Researchers at Western Michigan University (Western) have developed a boot that is designed to accelerate the healing of diabetic foot ulcers (DFUs). The boot, called SenLore, offloads pressure on DFUs and also delivers a combination of heat and electrical stimulation to increase blood flow and dramatically speed up the healing process. Initial research at Western shows SenLore’s combination of heat and electrical stimulation increased blood perfusion at the foot in people with diabetes more than 186%.
Daryl Lawson, PT, DSc, associate professor of physical therapy at Western, worked with Christopher Arena, PhD, associate professor of biomedical engineering at Virginia Tech, to develop the boot. “The purpose was to combine both of those elements [heat and electrical stimulation] to treat people at home or an assisted nursing facility and be able to monitor people to make sure they never get to the point of amputation,” said Lawson. A product like this, could be transformative, he said. “[I]f you can prevent an amputation and heal the wound, a person can return to their normal functional activity.”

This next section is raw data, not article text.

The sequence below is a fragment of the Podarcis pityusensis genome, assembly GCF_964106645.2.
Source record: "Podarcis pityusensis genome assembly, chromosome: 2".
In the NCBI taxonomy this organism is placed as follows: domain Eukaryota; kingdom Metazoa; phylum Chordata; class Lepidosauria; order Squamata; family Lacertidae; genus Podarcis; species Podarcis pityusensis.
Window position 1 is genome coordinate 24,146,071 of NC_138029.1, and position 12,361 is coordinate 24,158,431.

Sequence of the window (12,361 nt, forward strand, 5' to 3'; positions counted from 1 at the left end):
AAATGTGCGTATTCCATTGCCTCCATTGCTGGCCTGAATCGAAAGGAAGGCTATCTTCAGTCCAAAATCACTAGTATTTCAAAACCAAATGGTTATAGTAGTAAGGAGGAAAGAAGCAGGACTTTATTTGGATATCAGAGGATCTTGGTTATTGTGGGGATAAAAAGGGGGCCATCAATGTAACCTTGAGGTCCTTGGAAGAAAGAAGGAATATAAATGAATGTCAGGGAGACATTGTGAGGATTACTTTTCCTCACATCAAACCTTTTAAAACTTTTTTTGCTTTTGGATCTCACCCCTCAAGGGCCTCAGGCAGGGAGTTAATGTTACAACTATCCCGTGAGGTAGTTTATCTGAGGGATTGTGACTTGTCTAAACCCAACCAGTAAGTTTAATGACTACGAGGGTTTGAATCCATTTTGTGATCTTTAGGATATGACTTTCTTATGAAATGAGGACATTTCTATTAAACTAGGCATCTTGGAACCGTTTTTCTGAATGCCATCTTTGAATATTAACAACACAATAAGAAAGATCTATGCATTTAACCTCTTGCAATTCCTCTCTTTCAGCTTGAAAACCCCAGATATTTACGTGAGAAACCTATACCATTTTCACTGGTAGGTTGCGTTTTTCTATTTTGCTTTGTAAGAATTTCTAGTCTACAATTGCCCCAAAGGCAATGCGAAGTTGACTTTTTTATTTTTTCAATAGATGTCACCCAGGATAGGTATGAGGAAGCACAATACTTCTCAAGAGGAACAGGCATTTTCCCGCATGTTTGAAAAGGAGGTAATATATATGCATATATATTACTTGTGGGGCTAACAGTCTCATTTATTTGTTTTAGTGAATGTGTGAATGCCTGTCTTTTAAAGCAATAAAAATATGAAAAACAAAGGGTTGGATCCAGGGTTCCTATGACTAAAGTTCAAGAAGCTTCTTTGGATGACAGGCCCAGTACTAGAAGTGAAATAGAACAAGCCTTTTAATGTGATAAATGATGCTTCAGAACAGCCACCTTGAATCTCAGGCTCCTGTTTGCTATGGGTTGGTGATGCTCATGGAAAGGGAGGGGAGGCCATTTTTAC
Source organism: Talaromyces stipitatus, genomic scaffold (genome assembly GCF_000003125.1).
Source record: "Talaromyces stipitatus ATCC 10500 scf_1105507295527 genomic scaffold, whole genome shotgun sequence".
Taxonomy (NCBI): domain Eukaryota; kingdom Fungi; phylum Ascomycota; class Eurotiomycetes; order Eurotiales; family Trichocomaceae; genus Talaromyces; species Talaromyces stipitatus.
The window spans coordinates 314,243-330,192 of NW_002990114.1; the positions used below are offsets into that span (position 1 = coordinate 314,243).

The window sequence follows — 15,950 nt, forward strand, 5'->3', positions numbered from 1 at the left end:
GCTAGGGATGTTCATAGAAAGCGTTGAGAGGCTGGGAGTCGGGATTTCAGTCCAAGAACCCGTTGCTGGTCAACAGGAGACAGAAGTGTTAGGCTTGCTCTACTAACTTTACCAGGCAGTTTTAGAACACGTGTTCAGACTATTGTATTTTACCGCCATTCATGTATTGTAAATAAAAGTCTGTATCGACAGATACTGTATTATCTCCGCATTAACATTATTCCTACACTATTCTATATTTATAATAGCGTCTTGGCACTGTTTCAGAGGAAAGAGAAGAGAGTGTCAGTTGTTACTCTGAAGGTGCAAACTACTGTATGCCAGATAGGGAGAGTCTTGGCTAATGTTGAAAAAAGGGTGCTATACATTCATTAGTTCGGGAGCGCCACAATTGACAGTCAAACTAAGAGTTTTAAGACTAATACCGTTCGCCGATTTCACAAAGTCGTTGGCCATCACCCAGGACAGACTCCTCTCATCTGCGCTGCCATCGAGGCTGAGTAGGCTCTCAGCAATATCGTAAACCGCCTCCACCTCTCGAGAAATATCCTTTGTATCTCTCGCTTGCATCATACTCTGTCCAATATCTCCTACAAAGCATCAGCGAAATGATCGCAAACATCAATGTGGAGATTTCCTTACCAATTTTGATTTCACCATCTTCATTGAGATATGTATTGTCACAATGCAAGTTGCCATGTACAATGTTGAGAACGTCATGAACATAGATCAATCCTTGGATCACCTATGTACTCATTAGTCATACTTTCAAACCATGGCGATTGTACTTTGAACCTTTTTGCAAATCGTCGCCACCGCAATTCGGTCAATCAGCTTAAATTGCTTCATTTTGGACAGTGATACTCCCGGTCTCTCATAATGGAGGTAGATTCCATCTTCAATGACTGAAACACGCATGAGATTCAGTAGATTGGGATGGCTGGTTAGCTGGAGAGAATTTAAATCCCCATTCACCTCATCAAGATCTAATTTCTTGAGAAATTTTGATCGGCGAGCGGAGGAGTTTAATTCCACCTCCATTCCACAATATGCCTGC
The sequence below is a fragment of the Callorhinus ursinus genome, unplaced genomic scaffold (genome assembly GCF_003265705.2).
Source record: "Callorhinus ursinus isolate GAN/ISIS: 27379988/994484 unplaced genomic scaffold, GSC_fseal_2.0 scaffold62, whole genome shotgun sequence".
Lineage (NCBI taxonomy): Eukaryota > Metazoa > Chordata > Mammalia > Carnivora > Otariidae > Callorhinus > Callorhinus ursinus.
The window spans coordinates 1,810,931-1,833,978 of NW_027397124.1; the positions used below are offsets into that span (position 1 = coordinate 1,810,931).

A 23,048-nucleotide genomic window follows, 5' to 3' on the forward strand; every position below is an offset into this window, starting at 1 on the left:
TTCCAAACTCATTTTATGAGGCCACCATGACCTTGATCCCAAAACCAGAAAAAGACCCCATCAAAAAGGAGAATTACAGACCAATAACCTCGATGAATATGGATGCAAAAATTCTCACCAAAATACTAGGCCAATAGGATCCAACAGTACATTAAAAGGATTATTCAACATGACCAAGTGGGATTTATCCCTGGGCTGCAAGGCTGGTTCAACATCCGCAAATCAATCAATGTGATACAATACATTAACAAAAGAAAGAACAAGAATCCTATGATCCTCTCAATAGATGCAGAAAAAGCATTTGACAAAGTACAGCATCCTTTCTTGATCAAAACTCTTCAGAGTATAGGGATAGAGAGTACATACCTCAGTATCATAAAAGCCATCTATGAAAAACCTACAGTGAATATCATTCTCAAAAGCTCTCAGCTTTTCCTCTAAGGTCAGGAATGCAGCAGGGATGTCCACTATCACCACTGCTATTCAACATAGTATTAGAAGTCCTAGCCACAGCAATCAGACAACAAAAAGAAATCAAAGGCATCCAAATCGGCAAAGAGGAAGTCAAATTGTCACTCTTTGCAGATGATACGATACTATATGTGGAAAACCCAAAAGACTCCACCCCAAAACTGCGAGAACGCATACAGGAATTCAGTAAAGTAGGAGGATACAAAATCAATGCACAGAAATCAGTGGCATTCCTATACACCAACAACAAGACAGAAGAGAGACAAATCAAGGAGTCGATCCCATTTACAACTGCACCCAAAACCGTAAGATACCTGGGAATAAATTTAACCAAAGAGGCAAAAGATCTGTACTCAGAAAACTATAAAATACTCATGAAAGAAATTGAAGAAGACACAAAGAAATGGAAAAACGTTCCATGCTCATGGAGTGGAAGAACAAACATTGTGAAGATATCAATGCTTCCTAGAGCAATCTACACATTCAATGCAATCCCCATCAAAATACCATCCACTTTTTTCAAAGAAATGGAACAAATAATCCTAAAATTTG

Future advances to the boot will include work by Massood Atashbar, PhD, a professor in Western’s Department of Electrical and Computer Engineering and director of the Center for Advanced Smart Sensors and Structures (CASSS), and doctoral student Simin Masihi. Atashbar and his graduate students are engineering technology to monitor blood flow and other cardiovascular metrics and integrate the data with a smartphone application. It involves creating flexible, screen-printed sensors and electrodes that will be integrated in the boot’s insole. Masihi is exploring how to expand the boot’s capabilities by designing a resonant sensor for low-cost, contact-free monitoring of the wound to measure tissue changes without interrupting the wound’s healing process.
Lawson and his physical therapy students have completed a pilot project confirming the boot’s healing properties. Clinical trials will follow. The technology could become available to patients next year. While the technology currently focuses on foot ulcers, Lawson said there is potential to expand its use such as to other pressure ulcers and muscle tears.